Balancing Platform Distribution and Platform Diversification
When Ephraim (my co-founder) and I first went out to raise money for Circle of Moms, we had nothing but a Facebook app. It was 2009 and the investors we pitched were nervous about the idea of a business built entirely on a platform controlled by Facebook. We had great traction — millions of moms using our product within six months of going live — but our platform dependence was seen as a major liability. Facebook, the VCs said, could suddenly turn off all of their communication channels and we’d collapse.
We thought they were full of it, but they wound up being about half right. Within 18 months, Facebook would close down most of the channels we were using for growth and engagement. But thanks to a mix of foresight, paranoia, luck, and determination, we’d soon wean ourselves from Facebook and become a valuable and well-diversified site.
On Top of the Hill
In 2008 and 2009, we grabbed onto the speeding Facebook train (and its trailing Platform). We figured out that a mom’s intimate “circle” was central to her view of the world, and designed a Facebook app to allow her to invite these trusted friends into the broader Circle of Moms.
Early on, this proved to be quite viral: within a few months a million moms were using our product. Many a mom used the app to share a photo of her child’s first steps on a Circle of Moms box in her Facebook profile. Others posted updates to their Facebook feeds and used Facebook invitations to add moms to their personal circles. We were growing and prospering, and millions of moms were using our product to share their lives with people important to them.
In The Ditch
And then everything changed. Many Facebook users had lost interest in receiving virtual crops from their virtual neighbors’ virtual farms: app spam had become a real concern for Facebook. Just as important, companies like Zynga were making many millions of dollars, and Facebook realized that they could shut off some of their user acquisition channels and make money by forcing Zynga to advertise instead.
So Facebook acted rationally, optimizing for their own best interests and those of their users. They killed the notifications feature (which we used to tell someone her friend’s child was turning two). They removed boxes and tabs from profile pages (which over a million moms had added to show off their kids’ accomplishments). And they hid invitations (which moms used to tell their friends about our product).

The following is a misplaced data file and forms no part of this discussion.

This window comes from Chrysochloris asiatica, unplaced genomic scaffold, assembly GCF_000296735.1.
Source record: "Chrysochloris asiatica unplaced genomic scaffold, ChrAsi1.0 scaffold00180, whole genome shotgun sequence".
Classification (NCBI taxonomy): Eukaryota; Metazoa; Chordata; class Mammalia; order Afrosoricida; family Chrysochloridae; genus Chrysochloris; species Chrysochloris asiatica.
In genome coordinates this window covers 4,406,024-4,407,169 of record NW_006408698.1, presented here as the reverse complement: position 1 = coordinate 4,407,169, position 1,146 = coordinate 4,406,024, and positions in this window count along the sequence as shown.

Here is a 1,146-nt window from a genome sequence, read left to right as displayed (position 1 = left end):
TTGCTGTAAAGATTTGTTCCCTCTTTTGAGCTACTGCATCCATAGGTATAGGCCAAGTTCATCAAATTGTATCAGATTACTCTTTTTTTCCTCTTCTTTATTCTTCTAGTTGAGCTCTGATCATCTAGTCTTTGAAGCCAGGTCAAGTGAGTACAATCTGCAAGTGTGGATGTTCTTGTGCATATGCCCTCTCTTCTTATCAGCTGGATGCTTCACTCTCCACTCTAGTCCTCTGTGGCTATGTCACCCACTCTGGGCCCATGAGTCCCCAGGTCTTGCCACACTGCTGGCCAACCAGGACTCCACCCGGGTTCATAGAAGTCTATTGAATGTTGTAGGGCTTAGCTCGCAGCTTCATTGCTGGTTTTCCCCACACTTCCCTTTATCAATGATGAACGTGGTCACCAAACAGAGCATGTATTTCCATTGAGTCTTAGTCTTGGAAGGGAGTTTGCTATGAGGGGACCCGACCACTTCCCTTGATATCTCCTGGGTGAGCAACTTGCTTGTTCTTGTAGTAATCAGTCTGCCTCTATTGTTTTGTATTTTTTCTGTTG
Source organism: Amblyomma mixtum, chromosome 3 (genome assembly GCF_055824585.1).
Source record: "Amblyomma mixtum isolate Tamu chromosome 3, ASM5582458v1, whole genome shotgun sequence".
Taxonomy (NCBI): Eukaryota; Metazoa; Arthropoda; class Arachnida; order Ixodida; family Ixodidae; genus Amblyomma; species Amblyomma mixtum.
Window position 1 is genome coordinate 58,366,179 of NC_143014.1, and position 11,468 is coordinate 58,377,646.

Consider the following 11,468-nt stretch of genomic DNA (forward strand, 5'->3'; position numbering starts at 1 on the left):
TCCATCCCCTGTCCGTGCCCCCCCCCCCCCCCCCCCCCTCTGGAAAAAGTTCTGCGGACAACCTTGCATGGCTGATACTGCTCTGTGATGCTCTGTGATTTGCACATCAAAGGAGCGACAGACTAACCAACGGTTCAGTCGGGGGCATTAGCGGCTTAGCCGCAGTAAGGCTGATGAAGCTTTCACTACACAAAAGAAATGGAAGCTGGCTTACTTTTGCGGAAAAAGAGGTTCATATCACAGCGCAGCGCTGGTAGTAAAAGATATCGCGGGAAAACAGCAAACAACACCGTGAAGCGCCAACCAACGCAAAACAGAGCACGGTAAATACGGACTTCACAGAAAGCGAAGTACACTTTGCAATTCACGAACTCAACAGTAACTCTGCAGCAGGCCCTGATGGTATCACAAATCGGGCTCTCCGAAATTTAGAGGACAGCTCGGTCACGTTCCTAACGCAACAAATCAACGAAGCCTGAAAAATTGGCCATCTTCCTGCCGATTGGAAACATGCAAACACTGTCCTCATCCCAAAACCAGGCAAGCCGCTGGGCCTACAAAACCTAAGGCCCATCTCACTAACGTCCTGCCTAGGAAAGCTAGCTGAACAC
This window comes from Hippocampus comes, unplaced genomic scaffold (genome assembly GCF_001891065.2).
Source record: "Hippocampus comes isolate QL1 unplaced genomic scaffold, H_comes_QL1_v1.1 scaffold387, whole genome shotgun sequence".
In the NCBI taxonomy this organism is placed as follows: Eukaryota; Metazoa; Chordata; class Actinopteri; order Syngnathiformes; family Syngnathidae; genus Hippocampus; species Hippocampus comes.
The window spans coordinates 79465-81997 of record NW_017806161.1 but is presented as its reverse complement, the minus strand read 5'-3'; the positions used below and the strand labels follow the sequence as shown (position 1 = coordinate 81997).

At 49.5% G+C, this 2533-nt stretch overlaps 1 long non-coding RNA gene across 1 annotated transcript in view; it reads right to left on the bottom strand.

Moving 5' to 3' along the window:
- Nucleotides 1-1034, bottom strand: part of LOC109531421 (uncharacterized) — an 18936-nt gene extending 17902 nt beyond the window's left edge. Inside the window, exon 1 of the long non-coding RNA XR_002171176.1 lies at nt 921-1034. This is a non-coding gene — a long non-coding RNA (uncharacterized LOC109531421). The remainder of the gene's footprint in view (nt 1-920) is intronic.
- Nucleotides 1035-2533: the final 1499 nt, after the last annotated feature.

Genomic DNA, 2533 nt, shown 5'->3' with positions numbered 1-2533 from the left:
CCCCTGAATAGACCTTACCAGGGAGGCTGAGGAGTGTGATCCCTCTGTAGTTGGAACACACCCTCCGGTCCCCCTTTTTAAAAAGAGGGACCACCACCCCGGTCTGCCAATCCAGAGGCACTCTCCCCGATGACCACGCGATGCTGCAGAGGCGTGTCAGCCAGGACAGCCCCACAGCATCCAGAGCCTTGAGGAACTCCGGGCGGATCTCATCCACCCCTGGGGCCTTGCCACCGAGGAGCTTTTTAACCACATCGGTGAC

At that time, we were almost completely dependent on Facebook’s channels to communicate with our users and find new ones. We felt like a beer maker preparing for the government banning beer sales in markets, shutting down bars, and only allowing people to drink in restaurants on Tuesdays. Not quite prohibition, but pretty darned close.
Sure enough, as Facebook removed communication channels, we took a hit. Over the course of 2010, we lost half of our traffic.
Fortunately, that’s not the end of the story. By using three separate ladders we diversified from Facebook and slowly made our way out of the ditch. When I left Circle of Moms in early 2012, our traffic was far higher than it had ever been before; it continues to grow.
The “Standalone Site” Ladder
We knew from day one that life as a Facebook app would come with baggage both good and bad. The key advantage was social context: moms were in a place they knew, with people they knew (this also resonated with advertisers). Being an app meant moms could engage with Circle of Moms without leaving Facebook. On the other hand, we didn’t have control: we had a small canvas for our product, we didn’t completely own the advertising context, page loads were slower, and it was more difficult to own our brand.
Early on, we allowed moms to access our product at circleofmoms.com, but we didn’t make an effort to drive traffic there. All of our outbound communications — through both Facebook and email — linked to apps.facebook.com/circleofmoms. Our users identified us as a Facebook app, and they accessed us there.
In mid-2009, about nine months after launch, we started to test pushing more traffic to circleofmoms.com. Initially, we only did this through non-Facebook channels like email, running a/b tests to send some email clickers to circleofmoms.com and others to apps.facebook.com/circleofmoms. When the circleofmoms.com results looked good, we began to test pushing people coming from Facebook to circleofmoms.com.